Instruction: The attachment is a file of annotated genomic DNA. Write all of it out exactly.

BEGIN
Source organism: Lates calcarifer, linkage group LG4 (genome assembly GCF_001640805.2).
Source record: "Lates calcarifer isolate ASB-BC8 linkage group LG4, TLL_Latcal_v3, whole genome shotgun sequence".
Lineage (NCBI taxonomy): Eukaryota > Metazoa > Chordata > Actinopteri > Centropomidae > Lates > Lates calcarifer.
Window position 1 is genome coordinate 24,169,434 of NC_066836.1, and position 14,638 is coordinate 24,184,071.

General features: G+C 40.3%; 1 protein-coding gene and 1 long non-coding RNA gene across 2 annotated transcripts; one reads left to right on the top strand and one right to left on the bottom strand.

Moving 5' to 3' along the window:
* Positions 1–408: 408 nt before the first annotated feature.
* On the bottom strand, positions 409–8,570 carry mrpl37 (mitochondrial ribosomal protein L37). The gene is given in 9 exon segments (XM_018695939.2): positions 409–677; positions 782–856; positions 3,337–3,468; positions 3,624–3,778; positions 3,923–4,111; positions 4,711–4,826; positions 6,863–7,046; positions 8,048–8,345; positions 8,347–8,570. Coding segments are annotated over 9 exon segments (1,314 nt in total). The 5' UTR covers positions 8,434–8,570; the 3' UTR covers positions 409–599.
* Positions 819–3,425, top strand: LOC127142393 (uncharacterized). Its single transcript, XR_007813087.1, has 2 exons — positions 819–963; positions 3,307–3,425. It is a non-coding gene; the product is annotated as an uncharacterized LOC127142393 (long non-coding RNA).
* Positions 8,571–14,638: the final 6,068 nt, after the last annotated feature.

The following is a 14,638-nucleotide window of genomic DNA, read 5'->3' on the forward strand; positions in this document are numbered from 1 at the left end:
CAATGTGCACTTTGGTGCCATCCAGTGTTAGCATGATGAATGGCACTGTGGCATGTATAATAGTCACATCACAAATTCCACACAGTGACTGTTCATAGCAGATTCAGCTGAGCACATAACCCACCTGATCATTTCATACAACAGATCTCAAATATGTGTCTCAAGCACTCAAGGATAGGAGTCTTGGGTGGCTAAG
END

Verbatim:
Source organism: Lates calcarifer, linkage group LG4 (genome assembly GCF_001640805.2).
Source record: "Lates calcarifer isolate ASB-BC8 linkage group LG4, TLL_Latcal_v3, whole genome shotgun sequence".
Lineage (NCBI taxonomy): Eukaryota > Metazoa > Chordata > Actinopteri > Centropomidae > Lates > Lates calcarifer.
Window position 1 is genome coordinate 24,169,434 of NC_066836.1, and position 14,638 is coordinate 24,184,071.

General features: G+C 40.3%; 1 protein-coding gene and 1 long non-coding RNA gene across 2 annotated transcripts; one reads left to right on the top strand and one right to left on the bottom strand.

Moving 5' to 3' along the window:
* Positions 1–408: 408 nt before the first annotated feature.
* On the bottom strand, positions 409–8,570 carry mrpl37 (mitochondrial ribosomal protein L37). The gene is given in 9 exon segments (XM_018695939.2): positions 409–677; positions 782–856; positions 3,337–3,468; positions 3,624–3,778; positions 3,923–4,111; positions 4,711–4,826; positions 6,863–7,046; positions 8,048–8,345; positions 8,347–8,570. Coding segments are annotated over 9 exon segments (1,314 nt in total). The 5' UTR covers positions 8,434–8,570; the 3' UTR covers positions 409–599.
* Positions 819–3,425, top strand: LOC127142393 (uncharacterized). Its single transcript, XR_007813087.1, has 2 exons — positions 819–963; positions 3,307–3,425. It is a non-coding gene; the product is annotated as an uncharacterized LOC127142393 (long non-coding RNA).
* Positions 8,571–14,638: the final 6,068 nt, after the last annotated feature.

The following is a 14,638-nucleotide window of genomic DNA, read 5'->3' on the forward strand; positions in this document are numbered from 1 at the left end:
CAATGTGCACTTTGGTGCCATCCAGTGTTAGCATGATGAATGGCACTGTGGCATGTATAATAGTCACATCACAAATTCCACACAGTGACTGTTCATAGCAGATTCAGCTGAGCACATAACCCACCTGATCATTTCATACAACAGATCTCAAATATGTGTCTCAAGCACTCAAGGATAGGAGTCTTGGGTGGCTAAG